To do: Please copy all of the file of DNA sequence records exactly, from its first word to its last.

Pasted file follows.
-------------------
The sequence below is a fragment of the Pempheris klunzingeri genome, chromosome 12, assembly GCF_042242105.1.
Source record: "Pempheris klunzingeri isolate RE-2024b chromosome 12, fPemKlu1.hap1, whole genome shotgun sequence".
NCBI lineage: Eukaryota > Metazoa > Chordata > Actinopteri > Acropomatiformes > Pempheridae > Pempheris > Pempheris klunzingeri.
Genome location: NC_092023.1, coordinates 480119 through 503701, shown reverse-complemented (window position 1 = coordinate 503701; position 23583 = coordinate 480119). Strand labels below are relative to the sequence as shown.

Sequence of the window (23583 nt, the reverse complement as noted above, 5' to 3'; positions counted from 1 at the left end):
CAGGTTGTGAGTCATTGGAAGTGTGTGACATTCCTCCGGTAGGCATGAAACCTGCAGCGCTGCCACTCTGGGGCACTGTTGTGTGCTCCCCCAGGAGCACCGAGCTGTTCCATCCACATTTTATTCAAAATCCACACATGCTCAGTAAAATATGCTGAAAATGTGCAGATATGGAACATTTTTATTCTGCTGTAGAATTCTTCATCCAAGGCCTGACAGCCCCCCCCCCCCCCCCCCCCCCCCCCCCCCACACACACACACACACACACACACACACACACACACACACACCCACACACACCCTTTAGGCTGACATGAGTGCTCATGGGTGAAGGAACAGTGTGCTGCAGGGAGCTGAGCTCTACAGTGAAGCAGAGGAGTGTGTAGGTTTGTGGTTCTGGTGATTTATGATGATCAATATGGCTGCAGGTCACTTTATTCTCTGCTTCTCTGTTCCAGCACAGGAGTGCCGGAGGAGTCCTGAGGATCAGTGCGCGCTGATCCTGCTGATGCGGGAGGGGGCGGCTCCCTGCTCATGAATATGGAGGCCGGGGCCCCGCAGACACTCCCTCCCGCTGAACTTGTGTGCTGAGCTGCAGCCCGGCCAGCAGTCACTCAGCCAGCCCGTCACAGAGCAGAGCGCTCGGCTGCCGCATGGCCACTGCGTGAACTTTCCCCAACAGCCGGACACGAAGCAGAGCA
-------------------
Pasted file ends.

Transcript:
The sequence below is a fragment of the Pempheris klunzingeri genome, chromosome 12, assembly GCF_042242105.1.
Source record: "Pempheris klunzingeri isolate RE-2024b chromosome 12, fPemKlu1.hap1, whole genome shotgun sequence".
NCBI lineage: Eukaryota > Metazoa > Chordata > Actinopteri > Acropomatiformes > Pempheridae > Pempheris > Pempheris klunzingeri.
Genome location: NC_092023.1, coordinates 480119 through 503701, shown reverse-complemented (window position 1 = coordinate 503701; position 23583 = coordinate 480119). Strand labels below are relative to the sequence as shown.

Sequence of the window (23583 nt, the reverse complement as noted above, 5' to 3'; positions counted from 1 at the left end):
CAGGTTGTGAGTCATTGGAAGTGTGTGACATTCCTCCGGTAGGCATGAAACCTGCAGCGCTGCCACTCTGGGGCACTGTTGTGTGCTCCCCCAGGAGCACCGAGCTGTTCCATCCACATTTTATTCAAAATCCACACATGCTCAGTAAAATATGCTGAAAATGTGCAGATATGGAACATTTTTATTCTGCTGTAGAATTCTTCATCCAAGGCCTGACAGCCCCCCCCCCCCCCCCCCCCCCCCCCCCCCACACACACACACACACACACACACACACACACACACACACACCCACACACACCCTTTAGGCTGACATGAGTGCTCATGGGTGAAGGAACAGTGTGCTGCAGGGAGCTGAGCTCTACAGTGAAGCAGAGGAGTGTGTAGGTTTGTGGTTCTGGTGATTTATGATGATCAATATGGCTGCAGGTCACTTTATTCTCTGCTTCTCTGTTCCAGCACAGGAGTGCCGGAGGAGTCCTGAGGATCAGTGCGCGCTGATCCTGCTGATGCGGGAGGGGGCGGCTCCCTGCTCATGAATATGGAGGCCGGGGCCCCGCAGACACTCCCTCCCGCTGAACTTGTGTGCTGAGCTGCAGCCCGGCCAGCAGTCACTCAGCCAGCCCGTCACAGAGCAGAGCGCTCGGCTGCCGCATGGCCACTGCGTGAACTTTCCCCAACAGCCGGACACGAAGCAGAGCA